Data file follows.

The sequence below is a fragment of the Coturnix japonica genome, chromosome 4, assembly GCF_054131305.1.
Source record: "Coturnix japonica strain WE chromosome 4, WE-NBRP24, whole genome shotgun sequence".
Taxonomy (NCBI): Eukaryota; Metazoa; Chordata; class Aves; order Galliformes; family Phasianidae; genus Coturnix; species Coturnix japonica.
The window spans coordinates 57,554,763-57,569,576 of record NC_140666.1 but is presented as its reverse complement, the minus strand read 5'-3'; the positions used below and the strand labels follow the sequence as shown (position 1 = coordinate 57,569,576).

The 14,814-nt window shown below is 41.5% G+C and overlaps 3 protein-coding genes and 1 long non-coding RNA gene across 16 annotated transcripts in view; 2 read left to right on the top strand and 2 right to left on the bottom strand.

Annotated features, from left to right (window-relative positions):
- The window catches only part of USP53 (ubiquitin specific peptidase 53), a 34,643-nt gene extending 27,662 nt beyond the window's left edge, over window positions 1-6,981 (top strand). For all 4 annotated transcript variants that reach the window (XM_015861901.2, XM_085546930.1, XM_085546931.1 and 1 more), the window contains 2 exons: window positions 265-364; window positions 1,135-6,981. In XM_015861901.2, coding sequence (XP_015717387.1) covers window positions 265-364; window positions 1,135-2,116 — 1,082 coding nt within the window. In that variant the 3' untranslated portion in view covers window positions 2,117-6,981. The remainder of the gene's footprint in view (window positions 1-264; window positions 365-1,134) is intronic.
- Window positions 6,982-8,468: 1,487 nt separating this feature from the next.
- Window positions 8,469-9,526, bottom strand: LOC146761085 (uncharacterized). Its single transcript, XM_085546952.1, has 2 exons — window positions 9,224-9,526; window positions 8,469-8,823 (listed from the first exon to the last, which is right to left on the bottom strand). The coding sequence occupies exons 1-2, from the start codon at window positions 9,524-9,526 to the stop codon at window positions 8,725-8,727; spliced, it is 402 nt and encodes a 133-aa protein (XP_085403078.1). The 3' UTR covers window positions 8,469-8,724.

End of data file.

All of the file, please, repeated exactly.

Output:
The sequence below is a fragment of the Coturnix japonica genome, chromosome 4, assembly GCF_054131305.1.
Source record: "Coturnix japonica strain WE chromosome 4, WE-NBRP24, whole genome shotgun sequence".
Taxonomy (NCBI): Eukaryota; Metazoa; Chordata; class Aves; order Galliformes; family Phasianidae; genus Coturnix; species Coturnix japonica.
The window spans coordinates 57,554,763-57,569,576 of record NC_140666.1 but is presented as its reverse complement, the minus strand read 5'-3'; the positions used below and the strand labels follow the sequence as shown (position 1 = coordinate 57,569,576).

The 14,814-nt window shown below is 41.5% G+C and overlaps 3 protein-coding genes and 1 long non-coding RNA gene across 16 annotated transcripts in view; 2 read left to right on the top strand and 2 right to left on the bottom strand.

Annotated features, from left to right (window-relative positions):
- The window catches only part of USP53 (ubiquitin specific peptidase 53), a 34,643-nt gene extending 27,662 nt beyond the window's left edge, over window positions 1-6,981 (top strand). For all 4 annotated transcript variants that reach the window (XM_015861901.2, XM_085546930.1, XM_085546931.1 and 1 more), the window contains 2 exons: window positions 265-364; window positions 1,135-6,981. In XM_015861901.2, coding sequence (XP_015717387.1) covers window positions 265-364; window positions 1,135-2,116 — 1,082 coding nt within the window. In that variant the 3' untranslated portion in view covers window positions 2,117-6,981. The remainder of the gene's footprint in view (window positions 1-264; window positions 365-1,134) is intronic.
- Window positions 6,982-8,468: 1,487 nt separating this feature from the next.
- Window positions 8,469-9,526, bottom strand: LOC146761085 (uncharacterized). Its single transcript, XM_085546952.1, has 2 exons — window positions 9,224-9,526; window positions 8,469-8,823 (listed from the first exon to the last, which is right to left on the bottom strand). The coding sequence occupies exons 1-2, from the start codon at window positions 9,524-9,526 to the stop codon at window positions 8,725-8,727; spliced, it is 402 nt and encodes a 133-aa protein (XP_085403078.1). The 3' UTR covers window positions 8,469-8,724.